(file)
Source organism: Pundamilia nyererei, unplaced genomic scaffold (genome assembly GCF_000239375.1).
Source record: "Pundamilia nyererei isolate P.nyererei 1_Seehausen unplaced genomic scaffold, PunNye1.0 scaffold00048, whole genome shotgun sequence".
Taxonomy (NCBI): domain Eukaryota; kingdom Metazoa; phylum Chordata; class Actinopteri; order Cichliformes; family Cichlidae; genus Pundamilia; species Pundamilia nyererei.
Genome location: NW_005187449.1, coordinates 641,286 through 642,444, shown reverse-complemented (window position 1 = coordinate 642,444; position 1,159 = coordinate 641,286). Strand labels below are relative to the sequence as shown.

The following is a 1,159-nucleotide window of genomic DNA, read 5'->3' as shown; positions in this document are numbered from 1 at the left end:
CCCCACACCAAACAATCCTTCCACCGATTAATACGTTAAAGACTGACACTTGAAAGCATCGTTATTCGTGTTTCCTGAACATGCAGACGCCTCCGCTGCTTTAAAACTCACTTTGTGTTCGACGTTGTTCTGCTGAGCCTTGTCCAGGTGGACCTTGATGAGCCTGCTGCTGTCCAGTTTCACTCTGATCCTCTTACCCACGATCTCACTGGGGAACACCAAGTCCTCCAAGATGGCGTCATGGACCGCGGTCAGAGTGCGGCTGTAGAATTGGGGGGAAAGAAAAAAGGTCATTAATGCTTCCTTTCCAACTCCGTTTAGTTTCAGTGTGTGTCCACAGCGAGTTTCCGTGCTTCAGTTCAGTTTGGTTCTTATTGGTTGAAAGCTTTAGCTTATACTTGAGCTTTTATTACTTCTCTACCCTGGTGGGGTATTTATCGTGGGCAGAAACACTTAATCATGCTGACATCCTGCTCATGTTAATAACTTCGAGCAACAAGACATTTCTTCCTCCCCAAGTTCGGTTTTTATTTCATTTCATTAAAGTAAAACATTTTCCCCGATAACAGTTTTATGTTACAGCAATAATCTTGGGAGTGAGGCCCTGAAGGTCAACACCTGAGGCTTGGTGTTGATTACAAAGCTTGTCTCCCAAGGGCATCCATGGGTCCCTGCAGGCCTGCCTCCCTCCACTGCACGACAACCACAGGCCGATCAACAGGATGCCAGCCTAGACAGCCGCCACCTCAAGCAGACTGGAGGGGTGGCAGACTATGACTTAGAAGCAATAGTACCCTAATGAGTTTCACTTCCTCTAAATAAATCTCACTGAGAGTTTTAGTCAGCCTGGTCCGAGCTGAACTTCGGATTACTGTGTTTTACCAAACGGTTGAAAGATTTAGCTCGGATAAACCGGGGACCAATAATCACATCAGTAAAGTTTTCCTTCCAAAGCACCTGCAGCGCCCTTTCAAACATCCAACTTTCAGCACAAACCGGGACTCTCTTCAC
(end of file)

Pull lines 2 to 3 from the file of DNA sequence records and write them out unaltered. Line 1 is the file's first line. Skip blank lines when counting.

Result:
Source record: "Pundamilia nyererei isolate P.nyererei 1_Seehausen unplaced genomic scaffold, PunNye1.0 scaffold00048, whole genome shotgun sequence".
Taxonomy (NCBI): domain Eukaryota; kingdom Metazoa; phylum Chordata; class Actinopteri; order Cichliformes; family Cichlidae; genus Pundamilia; species Pundamilia nyererei.